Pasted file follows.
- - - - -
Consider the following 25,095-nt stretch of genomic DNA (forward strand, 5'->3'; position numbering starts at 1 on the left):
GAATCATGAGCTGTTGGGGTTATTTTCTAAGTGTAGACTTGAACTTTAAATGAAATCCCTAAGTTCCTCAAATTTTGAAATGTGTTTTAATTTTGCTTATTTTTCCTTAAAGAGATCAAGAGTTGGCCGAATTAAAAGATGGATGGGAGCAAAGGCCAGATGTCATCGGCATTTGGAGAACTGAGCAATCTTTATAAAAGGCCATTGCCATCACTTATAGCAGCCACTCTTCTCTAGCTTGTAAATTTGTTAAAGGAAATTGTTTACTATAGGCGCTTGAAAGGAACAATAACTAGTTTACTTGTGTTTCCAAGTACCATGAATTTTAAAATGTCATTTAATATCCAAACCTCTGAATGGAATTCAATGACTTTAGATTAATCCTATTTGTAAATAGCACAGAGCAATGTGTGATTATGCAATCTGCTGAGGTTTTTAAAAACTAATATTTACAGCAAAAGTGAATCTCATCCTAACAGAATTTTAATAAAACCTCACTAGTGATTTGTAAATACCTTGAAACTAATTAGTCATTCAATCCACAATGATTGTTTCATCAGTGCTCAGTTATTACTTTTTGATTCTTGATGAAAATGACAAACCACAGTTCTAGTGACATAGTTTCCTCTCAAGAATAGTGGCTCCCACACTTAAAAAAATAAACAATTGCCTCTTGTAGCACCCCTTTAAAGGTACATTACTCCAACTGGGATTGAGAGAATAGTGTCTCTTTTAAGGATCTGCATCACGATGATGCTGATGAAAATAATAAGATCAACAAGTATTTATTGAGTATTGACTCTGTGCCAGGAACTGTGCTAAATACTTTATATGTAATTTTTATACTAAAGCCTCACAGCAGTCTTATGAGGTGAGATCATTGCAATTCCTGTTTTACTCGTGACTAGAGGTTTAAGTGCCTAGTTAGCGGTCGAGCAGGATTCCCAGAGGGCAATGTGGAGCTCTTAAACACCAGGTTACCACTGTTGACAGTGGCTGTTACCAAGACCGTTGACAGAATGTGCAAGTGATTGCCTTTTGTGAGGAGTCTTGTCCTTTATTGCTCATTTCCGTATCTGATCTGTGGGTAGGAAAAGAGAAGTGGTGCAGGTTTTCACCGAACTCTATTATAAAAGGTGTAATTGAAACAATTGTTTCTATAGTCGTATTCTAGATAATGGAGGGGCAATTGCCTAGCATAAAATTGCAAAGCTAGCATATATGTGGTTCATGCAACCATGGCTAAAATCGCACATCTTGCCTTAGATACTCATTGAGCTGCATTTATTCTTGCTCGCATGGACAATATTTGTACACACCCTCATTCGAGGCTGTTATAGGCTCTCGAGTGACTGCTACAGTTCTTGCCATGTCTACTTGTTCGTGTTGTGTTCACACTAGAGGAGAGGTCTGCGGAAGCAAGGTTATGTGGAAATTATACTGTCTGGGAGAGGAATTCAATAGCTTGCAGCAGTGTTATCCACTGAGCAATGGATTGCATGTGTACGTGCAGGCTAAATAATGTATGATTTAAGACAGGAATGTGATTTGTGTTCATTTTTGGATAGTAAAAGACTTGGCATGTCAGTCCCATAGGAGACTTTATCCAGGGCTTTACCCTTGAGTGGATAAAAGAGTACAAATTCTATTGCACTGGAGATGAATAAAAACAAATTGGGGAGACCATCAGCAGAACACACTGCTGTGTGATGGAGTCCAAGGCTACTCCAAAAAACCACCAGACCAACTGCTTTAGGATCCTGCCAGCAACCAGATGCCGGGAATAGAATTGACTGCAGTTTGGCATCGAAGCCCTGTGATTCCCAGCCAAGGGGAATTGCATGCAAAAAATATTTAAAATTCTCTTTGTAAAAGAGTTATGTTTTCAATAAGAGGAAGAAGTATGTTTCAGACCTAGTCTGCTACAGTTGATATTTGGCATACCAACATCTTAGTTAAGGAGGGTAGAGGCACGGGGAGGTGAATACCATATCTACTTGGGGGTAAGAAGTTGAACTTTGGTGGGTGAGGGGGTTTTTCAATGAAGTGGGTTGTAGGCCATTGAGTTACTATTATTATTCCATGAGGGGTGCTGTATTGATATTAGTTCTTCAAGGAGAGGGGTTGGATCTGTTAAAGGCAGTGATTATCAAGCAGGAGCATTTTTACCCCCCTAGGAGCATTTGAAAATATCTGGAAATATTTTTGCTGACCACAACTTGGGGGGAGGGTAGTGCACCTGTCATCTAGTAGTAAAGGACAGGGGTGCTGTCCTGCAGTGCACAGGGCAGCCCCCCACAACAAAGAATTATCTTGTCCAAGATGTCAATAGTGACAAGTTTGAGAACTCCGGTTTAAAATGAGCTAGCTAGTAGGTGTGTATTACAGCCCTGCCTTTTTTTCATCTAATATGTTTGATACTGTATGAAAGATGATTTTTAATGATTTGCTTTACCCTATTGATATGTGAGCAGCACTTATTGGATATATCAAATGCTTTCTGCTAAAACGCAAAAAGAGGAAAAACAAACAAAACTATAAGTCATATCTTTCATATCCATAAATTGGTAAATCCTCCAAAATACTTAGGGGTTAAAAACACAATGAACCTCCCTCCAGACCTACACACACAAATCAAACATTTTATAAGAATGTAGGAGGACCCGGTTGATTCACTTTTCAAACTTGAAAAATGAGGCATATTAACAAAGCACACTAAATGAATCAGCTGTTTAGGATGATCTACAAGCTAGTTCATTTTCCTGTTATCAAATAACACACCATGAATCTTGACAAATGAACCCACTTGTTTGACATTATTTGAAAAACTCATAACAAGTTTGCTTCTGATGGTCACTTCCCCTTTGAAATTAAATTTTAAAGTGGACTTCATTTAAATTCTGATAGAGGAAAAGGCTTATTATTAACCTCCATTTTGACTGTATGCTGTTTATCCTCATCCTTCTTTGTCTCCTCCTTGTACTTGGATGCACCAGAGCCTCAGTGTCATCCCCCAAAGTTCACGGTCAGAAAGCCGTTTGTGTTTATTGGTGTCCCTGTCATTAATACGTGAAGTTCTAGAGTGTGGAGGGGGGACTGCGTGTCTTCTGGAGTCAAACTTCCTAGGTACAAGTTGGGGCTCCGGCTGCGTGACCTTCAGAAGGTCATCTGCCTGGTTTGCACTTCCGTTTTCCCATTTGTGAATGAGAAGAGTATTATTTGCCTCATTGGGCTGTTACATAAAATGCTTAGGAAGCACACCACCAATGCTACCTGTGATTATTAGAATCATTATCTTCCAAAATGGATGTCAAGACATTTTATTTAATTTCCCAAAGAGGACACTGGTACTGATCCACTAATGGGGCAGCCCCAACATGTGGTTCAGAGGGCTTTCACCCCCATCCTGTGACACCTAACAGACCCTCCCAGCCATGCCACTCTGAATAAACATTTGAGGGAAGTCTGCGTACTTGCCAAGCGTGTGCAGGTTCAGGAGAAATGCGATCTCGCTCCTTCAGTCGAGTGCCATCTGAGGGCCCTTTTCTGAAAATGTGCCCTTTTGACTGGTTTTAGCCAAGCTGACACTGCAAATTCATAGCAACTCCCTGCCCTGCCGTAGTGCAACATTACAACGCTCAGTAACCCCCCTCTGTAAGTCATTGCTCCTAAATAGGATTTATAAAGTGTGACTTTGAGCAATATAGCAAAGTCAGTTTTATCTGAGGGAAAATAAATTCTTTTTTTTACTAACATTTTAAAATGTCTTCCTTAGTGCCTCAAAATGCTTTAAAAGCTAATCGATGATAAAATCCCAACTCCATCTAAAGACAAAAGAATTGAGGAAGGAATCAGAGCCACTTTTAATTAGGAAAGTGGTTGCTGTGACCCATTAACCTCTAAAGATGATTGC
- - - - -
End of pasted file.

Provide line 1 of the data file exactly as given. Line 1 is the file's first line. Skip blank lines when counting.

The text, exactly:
Consider the following 25,095-nt stretch of genomic DNA (forward strand, 5'->3'; position numbering starts at 1 on the left):